Film

‘Dolphin Tale 2’ is contrived and crowd-pleasing

Image
Dolphin Tale 2

Two and a half stars

Dolphin Tale 2 Nathan Gamble, Cozi Zuehlsdorff, Harry Connick Jr. Directed by Charles Martin Smith. Rated PG. Opens Friday.

As hokey and overstated as it was, 2011’s Dolphin Tale at least had a strong hook: Sure, it included a whole cast of fictional human characters, but the real hero was the dolphin known as Winter, playing herself, an injured animal who was rescued and nursed back to health at Florida’s Clearwater Marine Aquarium. The story of Winter receiving a prosthetic tail to replace the one she lost is inspiring both for its ingenuity and for its compassion, and director Charles Martin Smith got those ideas across, even if he had to smother them in a contrived storyline about a misunderstood kid finding his place in the world.

Dolphin Tale 2 is also based on true events at Clearwater, but its story doesn’t have the immediacy of Winter getting her new tail. Instead, the sequel focuses on the need to find a companion dolphin for Winter, which Smith (who also wrote the sequel’s screenplay) turns into another narrative about saving the aquarium, this time from the possibility that Winter will be taken away to another facility. In the meantime, kid characters Sawyer (Nathan Gamble) and Hazel (Cozi Zuehlsdorff), now teenagers, deal with boring personal dramas of their own, and the adults played by Harry Connick Jr., Ashley Judd, Kris Kristofferson and Morgan Freeman make their requisite appearances.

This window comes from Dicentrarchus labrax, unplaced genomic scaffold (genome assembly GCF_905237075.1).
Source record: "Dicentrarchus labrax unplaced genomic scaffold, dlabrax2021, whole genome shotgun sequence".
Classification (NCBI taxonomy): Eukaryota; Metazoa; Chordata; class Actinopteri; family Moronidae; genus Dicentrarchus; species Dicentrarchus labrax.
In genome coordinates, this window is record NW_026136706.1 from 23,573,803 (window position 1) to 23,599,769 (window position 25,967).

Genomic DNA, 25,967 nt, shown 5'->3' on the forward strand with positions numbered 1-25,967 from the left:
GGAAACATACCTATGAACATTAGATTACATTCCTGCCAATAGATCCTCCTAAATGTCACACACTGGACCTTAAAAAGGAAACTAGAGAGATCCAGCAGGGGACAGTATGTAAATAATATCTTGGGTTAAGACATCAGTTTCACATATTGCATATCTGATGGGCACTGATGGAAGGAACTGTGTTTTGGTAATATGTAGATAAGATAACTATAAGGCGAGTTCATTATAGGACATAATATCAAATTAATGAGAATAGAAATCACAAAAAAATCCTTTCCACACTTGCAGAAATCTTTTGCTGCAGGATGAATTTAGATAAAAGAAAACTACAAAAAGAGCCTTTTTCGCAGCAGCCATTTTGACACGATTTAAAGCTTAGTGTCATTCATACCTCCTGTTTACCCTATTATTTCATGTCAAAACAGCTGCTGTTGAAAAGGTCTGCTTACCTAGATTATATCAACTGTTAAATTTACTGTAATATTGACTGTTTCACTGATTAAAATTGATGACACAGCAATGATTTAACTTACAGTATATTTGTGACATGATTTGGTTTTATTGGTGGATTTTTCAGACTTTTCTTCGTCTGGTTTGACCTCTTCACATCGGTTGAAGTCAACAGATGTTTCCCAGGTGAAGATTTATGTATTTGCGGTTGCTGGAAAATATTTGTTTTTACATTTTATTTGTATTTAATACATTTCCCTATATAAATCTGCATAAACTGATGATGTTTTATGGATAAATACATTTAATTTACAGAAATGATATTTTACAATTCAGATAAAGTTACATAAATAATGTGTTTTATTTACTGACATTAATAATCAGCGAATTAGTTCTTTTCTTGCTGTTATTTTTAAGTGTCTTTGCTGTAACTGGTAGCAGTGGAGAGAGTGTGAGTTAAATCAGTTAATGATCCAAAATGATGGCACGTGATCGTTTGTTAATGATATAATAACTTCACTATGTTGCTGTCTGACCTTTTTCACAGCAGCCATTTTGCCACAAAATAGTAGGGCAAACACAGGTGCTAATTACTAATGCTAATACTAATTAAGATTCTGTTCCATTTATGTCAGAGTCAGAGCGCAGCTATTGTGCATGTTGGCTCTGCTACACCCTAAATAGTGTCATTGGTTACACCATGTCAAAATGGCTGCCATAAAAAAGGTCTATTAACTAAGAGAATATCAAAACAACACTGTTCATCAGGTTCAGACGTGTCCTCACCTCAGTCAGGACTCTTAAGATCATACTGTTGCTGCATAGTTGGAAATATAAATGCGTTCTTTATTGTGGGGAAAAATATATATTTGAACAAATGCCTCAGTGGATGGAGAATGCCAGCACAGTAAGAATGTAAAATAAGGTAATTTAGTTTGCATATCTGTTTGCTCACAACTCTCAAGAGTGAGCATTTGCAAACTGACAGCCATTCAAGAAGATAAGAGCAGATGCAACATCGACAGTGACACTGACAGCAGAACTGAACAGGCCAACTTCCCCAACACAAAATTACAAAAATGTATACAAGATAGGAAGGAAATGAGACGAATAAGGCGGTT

For audiences just looking for some more cute dolphin antics, Dolphin Tale 2 delivers, with strong showings from several supporting animals as well. And while its story is a bit belabored, it’s not as cloying or hyperactive as a lot of family movies, and it delivers a positive message about the real-life Clearwater facility. Even if Dolphin Tale 2 is just a slick, crowd-pleasing advertisement for the work being done at Clearwater, it could have ended up a lot worse.

Share

Josh Bell

Josh Bell is the film editor for Las Vegas Weekly, where he's been writing movie and TV reviews since 2002. ...

Get more Josh Bell
  • Returning to the Palms, LVFF 2018 offers talked-about indie films shorts programs, animation, student films, parties and more.

  • Solo: A Star Wars Story opens Valleywide on May 25.

  • Movie screens are becoming more like TVs, and robots will serve you frozen yogurt.

  • Get More Film Stories
Top of Story